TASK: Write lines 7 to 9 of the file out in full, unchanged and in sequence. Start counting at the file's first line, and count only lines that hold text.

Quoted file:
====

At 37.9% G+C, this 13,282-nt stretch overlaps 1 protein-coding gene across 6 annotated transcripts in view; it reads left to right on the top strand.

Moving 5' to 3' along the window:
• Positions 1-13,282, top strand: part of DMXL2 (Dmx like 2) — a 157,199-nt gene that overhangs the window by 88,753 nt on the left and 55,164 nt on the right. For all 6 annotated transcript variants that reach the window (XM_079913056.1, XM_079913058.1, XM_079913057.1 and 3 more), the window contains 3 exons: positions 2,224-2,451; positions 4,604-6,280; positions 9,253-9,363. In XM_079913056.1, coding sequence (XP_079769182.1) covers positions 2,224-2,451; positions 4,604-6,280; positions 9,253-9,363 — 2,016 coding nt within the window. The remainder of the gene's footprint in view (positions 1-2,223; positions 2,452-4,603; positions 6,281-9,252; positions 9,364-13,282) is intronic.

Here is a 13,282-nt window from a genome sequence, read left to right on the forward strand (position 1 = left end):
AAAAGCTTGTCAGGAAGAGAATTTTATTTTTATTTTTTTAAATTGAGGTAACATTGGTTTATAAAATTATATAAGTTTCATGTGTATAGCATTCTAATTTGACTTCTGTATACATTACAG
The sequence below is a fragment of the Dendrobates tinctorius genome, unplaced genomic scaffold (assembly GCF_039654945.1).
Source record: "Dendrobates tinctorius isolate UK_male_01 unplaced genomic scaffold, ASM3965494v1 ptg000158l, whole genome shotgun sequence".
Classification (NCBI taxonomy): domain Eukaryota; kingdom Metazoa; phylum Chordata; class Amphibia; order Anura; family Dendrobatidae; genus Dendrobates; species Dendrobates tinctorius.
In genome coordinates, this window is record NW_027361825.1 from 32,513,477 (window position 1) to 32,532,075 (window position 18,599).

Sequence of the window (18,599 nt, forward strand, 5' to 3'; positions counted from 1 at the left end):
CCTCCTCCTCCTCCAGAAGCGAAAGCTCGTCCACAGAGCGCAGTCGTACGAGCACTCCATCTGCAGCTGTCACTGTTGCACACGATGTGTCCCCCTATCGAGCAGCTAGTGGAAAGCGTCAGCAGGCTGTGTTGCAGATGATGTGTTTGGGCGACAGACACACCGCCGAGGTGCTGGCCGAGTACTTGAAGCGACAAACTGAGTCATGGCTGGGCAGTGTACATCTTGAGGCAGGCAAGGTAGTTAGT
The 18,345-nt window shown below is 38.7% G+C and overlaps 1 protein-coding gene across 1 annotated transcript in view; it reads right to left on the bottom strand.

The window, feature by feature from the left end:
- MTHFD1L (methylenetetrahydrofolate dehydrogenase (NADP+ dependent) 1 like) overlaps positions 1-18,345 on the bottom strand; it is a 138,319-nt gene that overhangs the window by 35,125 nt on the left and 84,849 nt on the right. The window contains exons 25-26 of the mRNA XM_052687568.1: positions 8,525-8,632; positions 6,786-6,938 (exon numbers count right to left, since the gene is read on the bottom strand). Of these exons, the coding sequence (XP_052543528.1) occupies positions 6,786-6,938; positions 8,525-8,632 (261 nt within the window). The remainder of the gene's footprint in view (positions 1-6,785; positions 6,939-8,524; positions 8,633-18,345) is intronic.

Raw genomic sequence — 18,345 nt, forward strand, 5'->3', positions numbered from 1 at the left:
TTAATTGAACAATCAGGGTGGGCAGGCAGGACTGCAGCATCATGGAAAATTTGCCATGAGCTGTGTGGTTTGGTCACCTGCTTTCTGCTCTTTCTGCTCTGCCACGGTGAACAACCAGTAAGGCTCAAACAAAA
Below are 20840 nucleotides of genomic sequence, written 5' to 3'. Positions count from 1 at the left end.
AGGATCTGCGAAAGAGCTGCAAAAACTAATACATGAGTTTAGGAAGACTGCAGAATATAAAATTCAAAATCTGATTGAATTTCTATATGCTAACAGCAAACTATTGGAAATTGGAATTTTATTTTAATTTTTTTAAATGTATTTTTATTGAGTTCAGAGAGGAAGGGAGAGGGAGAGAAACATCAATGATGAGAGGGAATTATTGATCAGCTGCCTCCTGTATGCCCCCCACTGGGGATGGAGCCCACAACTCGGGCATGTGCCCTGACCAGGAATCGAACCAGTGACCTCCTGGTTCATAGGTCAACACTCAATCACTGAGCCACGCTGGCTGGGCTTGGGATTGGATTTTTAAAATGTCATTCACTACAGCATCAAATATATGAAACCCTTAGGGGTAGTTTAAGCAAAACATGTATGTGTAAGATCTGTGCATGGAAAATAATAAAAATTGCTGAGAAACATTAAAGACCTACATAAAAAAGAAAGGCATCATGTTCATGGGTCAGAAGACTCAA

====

Source record: "Dendrobates tinctorius isolate UK_male_01 unplaced genomic scaffold, ASM3965494v1 ptg000158l, whole genome shotgun sequence".
Classification (NCBI taxonomy): domain Eukaryota; kingdom Metazoa; phylum Chordata; class Amphibia; order Anura; family Dendrobatidae; genus Dendrobates; species Dendrobates tinctorius.
In genome coordinates, this window is record NW_027361825.1 from 32,513,477 (window position 1) to 32,532,075 (window position 18,599).